What are Expanded Case Summaries?
Expanded case summaries are brief case reports written by doctors training in Intensive Care Medicine. They usually involve a brief vignette about a patient that has raised a clinical question, followed by a evidence-based review or discussion addressing that clinical question. They are usually short (around 1500 words in length) but are fully referenced (usual maximum 10 references). ICM trainees must complete 10 case summaries by the end of training, which are all assessed to meet the required standard by an established ICM Consultant.
Guidance on how to write Expanded Case Summaries can be found on the FICM website here and here.
Why publish them online?
Each case summary is an up-to-date (at the time of writing) topic review addressing a clinical question that is relevant to intensive care practice and the curriculum in ICM. Each trainee writes ten of them during their training, but once they are approved by a consultant they are usually filed away. That’s a phenomenal amount of time, effort and condensed knowledge that is being masked from view, and effectively wasted.
We want to release the knowledge and information hidden away in the expanded case summaries and create an educational resource for ICM practice and a useful revision aid for the FFICM exam. (Not to mention the critical care components of the FRCA, FCEM, MRCP and FRCS examinations!)
What about patient confidentiality?
All Expanded Case Summaries are anonymised by the author before being assessed by a consultant in ICM.
Most Expanded Case Summaries contain a significant level of detail about the patient’s clinical details and management, and would likely require the patient’s consent to publish in case report format or risk a breach of confidentiality. As we are publishing these online, theoretically a description of a patient’s illness and care during their admission could be recognisable by the patient or their family.
Therefore we have taken the editorial decision to significantly reduce the detail in the patient vignette section of the case summaries and obscure or alter certain details regarding the age, sex or other features of the patient. We are leaving the discussion and references intact. This is to minimise the possibility of patient confidentiality being breached as the history and management will be much more generic. Although losing the detailed patient’s story may affect the educational value of each case summary, we feel that there is still significant knowledge to be gained from the topic review contained in the discussion and references of each case summary.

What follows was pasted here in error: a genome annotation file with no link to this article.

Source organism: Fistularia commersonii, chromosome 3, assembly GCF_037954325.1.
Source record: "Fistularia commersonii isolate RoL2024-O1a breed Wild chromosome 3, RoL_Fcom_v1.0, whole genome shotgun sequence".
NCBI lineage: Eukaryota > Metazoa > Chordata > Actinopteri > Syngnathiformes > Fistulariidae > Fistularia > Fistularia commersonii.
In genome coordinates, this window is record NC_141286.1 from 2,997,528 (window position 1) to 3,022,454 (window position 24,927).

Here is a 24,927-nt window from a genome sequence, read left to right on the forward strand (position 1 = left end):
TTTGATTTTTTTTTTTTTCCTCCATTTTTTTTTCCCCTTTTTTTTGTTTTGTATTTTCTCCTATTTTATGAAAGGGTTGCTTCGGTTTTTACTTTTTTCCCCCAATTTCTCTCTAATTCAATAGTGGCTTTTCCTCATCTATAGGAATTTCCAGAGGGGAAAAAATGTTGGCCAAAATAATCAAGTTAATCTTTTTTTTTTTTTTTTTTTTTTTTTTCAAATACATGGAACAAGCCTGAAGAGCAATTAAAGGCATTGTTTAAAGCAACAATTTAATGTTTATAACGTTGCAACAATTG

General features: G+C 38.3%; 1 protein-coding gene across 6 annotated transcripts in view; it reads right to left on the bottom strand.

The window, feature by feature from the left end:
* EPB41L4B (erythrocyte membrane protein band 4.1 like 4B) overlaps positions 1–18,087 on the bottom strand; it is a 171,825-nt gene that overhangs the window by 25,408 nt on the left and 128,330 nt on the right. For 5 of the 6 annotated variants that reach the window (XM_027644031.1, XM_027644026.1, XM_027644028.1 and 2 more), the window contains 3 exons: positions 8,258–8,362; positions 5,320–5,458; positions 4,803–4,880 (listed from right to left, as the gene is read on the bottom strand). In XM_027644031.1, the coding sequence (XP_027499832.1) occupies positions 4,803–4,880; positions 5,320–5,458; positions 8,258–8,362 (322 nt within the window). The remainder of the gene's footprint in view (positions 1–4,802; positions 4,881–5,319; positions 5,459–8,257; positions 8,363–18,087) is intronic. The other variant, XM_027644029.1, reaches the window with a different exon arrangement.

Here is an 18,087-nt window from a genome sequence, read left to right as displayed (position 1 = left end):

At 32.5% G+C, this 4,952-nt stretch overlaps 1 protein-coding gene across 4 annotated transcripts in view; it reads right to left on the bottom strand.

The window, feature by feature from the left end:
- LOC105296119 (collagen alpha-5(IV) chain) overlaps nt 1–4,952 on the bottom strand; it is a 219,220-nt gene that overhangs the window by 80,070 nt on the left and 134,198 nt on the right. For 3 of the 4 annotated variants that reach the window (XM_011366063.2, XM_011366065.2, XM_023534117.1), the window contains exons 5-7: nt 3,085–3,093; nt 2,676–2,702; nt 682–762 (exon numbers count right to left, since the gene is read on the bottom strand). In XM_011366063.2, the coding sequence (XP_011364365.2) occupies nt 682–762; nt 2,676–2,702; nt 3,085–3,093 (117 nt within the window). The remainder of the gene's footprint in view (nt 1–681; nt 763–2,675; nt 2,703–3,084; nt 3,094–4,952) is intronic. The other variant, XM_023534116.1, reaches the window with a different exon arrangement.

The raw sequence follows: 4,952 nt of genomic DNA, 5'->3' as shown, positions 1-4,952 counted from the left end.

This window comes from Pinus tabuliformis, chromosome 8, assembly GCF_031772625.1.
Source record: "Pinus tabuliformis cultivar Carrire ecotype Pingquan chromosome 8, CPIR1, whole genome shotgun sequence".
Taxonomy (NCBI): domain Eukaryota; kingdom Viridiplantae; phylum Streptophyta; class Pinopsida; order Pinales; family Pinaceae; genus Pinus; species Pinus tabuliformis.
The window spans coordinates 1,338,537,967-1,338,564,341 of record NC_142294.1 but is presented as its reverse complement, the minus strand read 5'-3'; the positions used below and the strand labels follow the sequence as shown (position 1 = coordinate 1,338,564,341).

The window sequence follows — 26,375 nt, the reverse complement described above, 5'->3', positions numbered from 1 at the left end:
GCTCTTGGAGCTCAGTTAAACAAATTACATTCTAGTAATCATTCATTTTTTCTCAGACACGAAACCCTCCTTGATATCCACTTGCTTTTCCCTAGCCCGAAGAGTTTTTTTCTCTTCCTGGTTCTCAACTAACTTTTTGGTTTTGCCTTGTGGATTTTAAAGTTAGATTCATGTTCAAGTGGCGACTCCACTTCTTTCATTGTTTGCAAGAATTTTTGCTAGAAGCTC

What about the risk of plagiarism?
Plagiarism is a risk of being published in any medium. We would strongly recommend that any consultant involved in assessing and marking Expanded Case Summaries makes use of online anti-plagiarism software that is freely available online. (While we aren’t going to advocate any specific software try this link for some recommendations.)
The risk in this case is largely on the plagiarist and could have significant career consequences if they are found out. The GMC Duties of a Doctor include this statement in Domain 4>Maintaining Trust>Communicating Information: 71. You must be honest and trustworthy when writing reports, and when completing or signing forms, reports and other documents. Any trainee found to be plagiarising these case summaries could potentially be subject to discipline locally, and could be referred to the GMC as they would be in breach of the above duty.
Won’t the case summaries go out of date?
Possibly. ICM is a field that moves slowly in some areas and quickly in others. Some case summaries may effectively become defunct as new evidence comes to light (e.g any case summaries on therapeutic hypothermia post cardiac arrest prior to the publication of the TTM trial could be considered to be out of date now). We aim to categorise the case summaries by year of writing so that it is more obvious when you’re reading an older case summary. We may withhold publication of older case summaries submitted to us if newer developments have superseded the evidence in those case summaries.
Each summary will have the year it was completed displayed on the top right of the header image. The example below shows that this ECS was completed in 2013
How can I contribute?
If you would like to contribute your case summaries – great! Thanks very much. We’re grateful to accept case summaries from any ICM trainees at any stage of training.
A few conditions:
You agree to the above modifications to each summary (i.e. alterations to the patient vignette to protect patient confidentiality). We will otherwise have minimal editorial input into the content of the case summaries, and aren’t vouching for the accuracy of the summary, the referencing or interpretation of the evidence.
Please let us know your name, job title, region and hospital, and the year the case summary was written. You will join our contributor list on our Meet the Team page
We are only going to accept case summaries that have been assessed and ‘passed’ by an ICM consultant. If you are currently a trainee in ICM, please let us know the name of the consultant who marked the case summary. This is for quality assurance purposes only, and the name of the consultant will not be published online. If you have completed training in ICM (i.e. post-CCT), we don’t need to know who marked them.
All case summaries will be credited to the author unless specifically requested to be published anonymously.
Please contact us at email@example.com and thanks very much for your support.